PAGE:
Like many of you, I went along to Salon International this week hoping to find some great deals on old favourites and to get an insight into what’s new in the world of salon and spa.
Above all, I went to find out what our competition are doing: to see whether we could learn anything from our peers and improve our offering for the UK market.
We had chosen not to take an exhibition stand this year, as past experience has told us that trying to talk business in a busy exhibition hall never really works. So, posing as a salon owner, I visited each of the technology stands to see what I could conclude from all the sales talk.
What’s new in salon software?
While there were one or two technology companies launching new salon software at Salon International, in all honesty the landscape hadn’t really changed since last year’s show. Shortcuts were unveiling a new look system, ïShortcuts Black’, which looked a lot better than the old screens although the price hadn’t changed and neither had the features included (and those not included) in their standard package. Millennium promoted its ïuniversity’ _ the online training course it offers customers, while Phorest’s stand advertised how a salon owner could ïgrow their business’ with it’s booking system. Mixed messages from some the bigger names then, although others seemed to have no message at all; just a logo alongside yet another appointment screen and reception computer.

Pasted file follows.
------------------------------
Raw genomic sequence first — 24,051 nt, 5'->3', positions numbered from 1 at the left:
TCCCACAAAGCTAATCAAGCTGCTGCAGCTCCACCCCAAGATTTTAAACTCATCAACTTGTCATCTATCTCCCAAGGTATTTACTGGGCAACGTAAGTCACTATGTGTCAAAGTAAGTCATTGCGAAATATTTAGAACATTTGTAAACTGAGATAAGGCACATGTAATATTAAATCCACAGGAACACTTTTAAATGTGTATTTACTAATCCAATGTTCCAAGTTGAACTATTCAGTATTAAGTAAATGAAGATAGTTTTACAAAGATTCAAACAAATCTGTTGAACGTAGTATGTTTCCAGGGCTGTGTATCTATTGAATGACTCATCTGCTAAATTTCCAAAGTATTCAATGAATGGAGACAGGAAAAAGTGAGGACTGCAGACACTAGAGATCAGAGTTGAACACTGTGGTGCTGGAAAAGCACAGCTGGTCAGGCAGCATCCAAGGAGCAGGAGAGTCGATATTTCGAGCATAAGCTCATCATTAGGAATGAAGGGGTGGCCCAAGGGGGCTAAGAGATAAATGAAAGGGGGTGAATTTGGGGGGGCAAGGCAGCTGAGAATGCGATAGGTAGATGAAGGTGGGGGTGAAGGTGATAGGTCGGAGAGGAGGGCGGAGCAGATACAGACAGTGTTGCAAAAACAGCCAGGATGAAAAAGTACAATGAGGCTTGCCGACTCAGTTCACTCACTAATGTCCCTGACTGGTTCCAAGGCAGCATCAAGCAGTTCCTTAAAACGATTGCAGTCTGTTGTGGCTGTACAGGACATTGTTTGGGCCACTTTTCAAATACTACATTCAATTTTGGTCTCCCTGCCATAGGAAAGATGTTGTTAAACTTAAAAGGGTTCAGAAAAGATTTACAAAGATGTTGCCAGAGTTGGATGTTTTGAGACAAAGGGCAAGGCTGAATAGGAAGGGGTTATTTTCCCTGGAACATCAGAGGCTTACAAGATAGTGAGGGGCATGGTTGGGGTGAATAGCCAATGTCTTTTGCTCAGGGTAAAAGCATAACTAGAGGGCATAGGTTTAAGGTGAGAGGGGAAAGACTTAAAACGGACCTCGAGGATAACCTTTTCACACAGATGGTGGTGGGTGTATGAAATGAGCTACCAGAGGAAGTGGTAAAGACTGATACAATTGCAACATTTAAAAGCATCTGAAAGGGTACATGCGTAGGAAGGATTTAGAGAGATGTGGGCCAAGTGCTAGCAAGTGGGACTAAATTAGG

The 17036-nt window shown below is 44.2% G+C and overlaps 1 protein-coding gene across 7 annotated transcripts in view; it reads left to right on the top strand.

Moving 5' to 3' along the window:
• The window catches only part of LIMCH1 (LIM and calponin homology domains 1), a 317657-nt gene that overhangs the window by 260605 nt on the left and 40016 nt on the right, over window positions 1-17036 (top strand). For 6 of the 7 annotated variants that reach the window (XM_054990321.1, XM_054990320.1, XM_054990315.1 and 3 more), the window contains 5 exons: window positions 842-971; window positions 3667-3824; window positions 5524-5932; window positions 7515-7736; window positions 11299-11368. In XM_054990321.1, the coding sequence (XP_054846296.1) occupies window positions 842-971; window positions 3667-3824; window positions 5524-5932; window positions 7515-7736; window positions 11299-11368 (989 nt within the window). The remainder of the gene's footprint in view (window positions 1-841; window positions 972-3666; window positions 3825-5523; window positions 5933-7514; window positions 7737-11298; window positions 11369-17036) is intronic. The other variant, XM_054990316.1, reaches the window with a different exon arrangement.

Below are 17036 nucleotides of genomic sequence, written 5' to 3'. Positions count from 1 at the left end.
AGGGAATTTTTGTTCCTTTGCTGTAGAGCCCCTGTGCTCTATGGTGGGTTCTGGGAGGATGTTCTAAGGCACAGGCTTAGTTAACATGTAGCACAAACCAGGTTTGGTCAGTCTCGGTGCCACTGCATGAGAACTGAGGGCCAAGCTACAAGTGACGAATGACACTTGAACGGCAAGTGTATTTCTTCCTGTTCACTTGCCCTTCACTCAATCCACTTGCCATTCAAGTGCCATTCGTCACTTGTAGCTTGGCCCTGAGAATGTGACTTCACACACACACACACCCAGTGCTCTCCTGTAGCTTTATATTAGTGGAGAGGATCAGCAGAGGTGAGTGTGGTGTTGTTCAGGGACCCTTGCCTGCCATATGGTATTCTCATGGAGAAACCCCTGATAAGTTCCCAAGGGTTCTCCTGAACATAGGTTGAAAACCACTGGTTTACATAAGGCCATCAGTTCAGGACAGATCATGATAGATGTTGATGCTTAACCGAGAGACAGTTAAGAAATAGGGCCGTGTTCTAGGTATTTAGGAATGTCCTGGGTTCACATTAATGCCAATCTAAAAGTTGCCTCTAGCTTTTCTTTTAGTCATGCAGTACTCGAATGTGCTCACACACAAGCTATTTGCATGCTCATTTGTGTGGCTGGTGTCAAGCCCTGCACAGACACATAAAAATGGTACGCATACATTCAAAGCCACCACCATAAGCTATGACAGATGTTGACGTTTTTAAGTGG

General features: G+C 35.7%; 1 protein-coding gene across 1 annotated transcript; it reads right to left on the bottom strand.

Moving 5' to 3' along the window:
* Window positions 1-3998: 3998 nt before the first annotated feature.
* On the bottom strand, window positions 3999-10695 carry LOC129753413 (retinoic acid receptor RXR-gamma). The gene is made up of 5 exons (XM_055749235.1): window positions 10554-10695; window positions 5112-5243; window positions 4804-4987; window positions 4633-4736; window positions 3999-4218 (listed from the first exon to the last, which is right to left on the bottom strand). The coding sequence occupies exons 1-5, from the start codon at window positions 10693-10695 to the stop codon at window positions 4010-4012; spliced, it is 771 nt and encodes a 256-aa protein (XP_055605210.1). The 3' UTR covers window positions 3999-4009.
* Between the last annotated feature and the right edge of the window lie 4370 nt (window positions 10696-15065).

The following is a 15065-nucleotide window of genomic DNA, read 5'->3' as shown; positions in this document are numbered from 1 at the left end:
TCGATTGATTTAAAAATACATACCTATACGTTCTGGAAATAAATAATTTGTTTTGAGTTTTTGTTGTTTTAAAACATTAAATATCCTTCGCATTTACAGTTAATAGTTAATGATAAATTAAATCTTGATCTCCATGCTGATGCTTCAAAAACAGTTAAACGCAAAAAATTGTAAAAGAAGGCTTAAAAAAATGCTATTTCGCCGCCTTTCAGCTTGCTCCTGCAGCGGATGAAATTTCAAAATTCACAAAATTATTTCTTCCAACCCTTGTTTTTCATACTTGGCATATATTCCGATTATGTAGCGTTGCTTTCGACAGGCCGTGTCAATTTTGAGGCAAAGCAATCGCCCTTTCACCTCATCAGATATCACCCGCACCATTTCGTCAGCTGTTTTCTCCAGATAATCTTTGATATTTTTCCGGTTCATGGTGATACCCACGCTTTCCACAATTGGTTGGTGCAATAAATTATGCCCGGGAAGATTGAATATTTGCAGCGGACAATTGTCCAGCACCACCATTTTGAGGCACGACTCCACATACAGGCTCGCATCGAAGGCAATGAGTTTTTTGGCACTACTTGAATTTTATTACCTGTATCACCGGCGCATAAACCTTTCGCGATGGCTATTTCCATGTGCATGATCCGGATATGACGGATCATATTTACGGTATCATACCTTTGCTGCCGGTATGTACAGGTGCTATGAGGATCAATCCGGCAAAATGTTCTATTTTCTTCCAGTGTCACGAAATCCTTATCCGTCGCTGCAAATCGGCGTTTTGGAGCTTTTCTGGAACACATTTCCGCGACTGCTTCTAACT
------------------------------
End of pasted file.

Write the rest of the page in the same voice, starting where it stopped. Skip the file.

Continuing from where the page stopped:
So which is best?
My overall feeling as I visited each stand was one of amazement. How do salon owners choose between software suppliers when they seem so similar? Each one seemed to be selling an identical software package and computer and it seemed only the pricing was different, although after speaking to just one or two sales people my head was spinning trying to add up all the extras to get to the real weekly or monthly cost.
Let’s talk results
This got me thinking: If I were a salon owner, why would I be looking to computerise? I’m pretty sure that I’d want to make my investment work, rather than paying a hefty monthly figure for a glamorous looking appointment screen. Yet, I was surprised that none of the sales people talked to me about making more money, increasing utilisation or rebooking rates. No-one mentioned text marketing or what I could achieve by starting to use appointment reminders. In summary, nobody wanted to promise me decent results _ or indeed any measurable increase in my profits _ if I bought their system. It was all about what it would cost me, rather than what I would gain.
Of course I’m biased, but I can say with confidence that this year’s Salon International has restored my faith in i-salon and what we stand for. Our people invest a huge amount of time and resources in making sure our customers achieve great results with i-salon. In fact, we recently found that most i-salon customers make over £385 a week, just by following a simple 5-point plan.